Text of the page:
The second example, the DUSTER project (2012-2013), is led by the UK
based space engineering consultancy Magna Parva, with partners FGE and
makes use of a key piece of Open University knowhow, chemical pumping. The
initial work has attracted over €450k to UK industry and placed them in an
excellent position to win the contract to build devices to extend the
lifetime of future martian explorers built by ESA. Miles Ashcroft of Magna
`The successful contract win with ESA to perform the DUSTER project was
heavily influenced by the ability of MPL to be able to partner with Fluid
Gravity Engineering and The Open University. In particular the benefit of
utilizing existent practical research and a knowledge base in the
applicable field. Additionally it is expected that this will provide
on-going benefits as the developed technology is pulled through into
In our third example, The Open University partnered with SEA (Systems
Engineering and Assessment), in 4 ESA studies (2006-2009) to help
implement planetary protection strategies for Mars missions. The work was
led by SEA, and the partnership with the OU allowed them to move into a
new area of business, training scientists and engineers in European
industry and research organisations in building microbially clean
spacecraft. The training materials developed by The Open University were
delivered to Thales Alenia Space (Italy — prime contractor for ExoMars)
who have delivered training to over 600 people working on ESA space
mission programmes in 6 countries across Europe. Subsequently, SEA won
contracts from ESA to undertake work on precision cleaning for returned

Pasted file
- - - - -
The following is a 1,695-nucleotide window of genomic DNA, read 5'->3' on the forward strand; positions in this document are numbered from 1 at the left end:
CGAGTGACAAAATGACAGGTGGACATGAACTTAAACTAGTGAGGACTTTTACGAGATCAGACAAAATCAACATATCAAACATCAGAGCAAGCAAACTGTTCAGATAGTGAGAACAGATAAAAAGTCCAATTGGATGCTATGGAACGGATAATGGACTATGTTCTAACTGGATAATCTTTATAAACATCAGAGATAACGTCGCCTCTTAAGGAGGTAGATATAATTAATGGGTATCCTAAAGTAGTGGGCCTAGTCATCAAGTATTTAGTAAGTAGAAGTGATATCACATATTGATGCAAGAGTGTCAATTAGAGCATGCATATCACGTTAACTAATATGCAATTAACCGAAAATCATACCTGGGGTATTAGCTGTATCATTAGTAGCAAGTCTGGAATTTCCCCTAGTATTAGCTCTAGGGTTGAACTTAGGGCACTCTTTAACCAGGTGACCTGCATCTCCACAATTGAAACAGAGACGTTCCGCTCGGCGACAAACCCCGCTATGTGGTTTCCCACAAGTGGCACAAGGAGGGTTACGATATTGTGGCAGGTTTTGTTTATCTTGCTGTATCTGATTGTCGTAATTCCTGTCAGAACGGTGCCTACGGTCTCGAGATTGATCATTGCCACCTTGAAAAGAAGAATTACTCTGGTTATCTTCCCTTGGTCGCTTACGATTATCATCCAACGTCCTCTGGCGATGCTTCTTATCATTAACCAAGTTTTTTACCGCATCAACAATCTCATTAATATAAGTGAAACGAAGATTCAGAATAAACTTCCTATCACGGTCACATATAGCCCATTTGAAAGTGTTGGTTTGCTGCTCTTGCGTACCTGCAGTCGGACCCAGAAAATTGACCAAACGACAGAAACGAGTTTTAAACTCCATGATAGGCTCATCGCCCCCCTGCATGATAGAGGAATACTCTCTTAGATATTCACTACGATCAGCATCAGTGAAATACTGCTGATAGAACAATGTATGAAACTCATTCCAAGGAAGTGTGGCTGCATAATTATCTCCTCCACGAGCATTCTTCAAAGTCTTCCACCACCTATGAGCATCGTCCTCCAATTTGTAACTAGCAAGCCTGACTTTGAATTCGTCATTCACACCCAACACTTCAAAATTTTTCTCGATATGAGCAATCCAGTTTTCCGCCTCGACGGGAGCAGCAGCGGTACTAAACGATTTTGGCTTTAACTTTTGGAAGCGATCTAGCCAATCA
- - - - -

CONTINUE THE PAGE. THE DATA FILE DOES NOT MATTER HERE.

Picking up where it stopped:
Mars sample curation. This work is of strategic importance to the UK,
since it is prioritising sample curation in the post-ExoMars
Finally, the impact of the Planetary and Space science group capability
extends to several international partners. One such example is CSEM, a
Swiss manufacturer of MEMS (microelectromechanical systems) for clocks and
watches, for whom a €400k ESA project with The Open University enabled a
move into the manufacture of MEMS-based miniature gas chromatograph-mass
spectrometry equipment for space missions and other applications.
Sources to corroborate the impact
External sources corroborating impact:
Beneficiaries who could be contacted to corroborate impact:
- ESA Report 103345. Lunar Volatiles Package for Lunar Exploration
(L-VRAP) (2012) http://esamultimedia.esa.int/docs/gsp/C103345ExS.pdf
- Lester Waugh, of EADS Astrium reflects on the positive impact of work
on Beagle 2 upon the European Space Agency. http://www.independent.co.uk/student/magazines/enginnering-with-esa-mars-attracts-427097.html
- Systems Engineering and Assessment case study on their planetary
protection business highlighting the Open
- Head of the Lunar Lander Office, European Space Agency
- Director, Magna Parva
- Senior scientist, Fluid Gravity Engineering
- Senior Engineer, Thales Alenia Space (Italy) — customer for the OU/SEA
planetary protection training materials
- Head of Imaging systems — RAL Space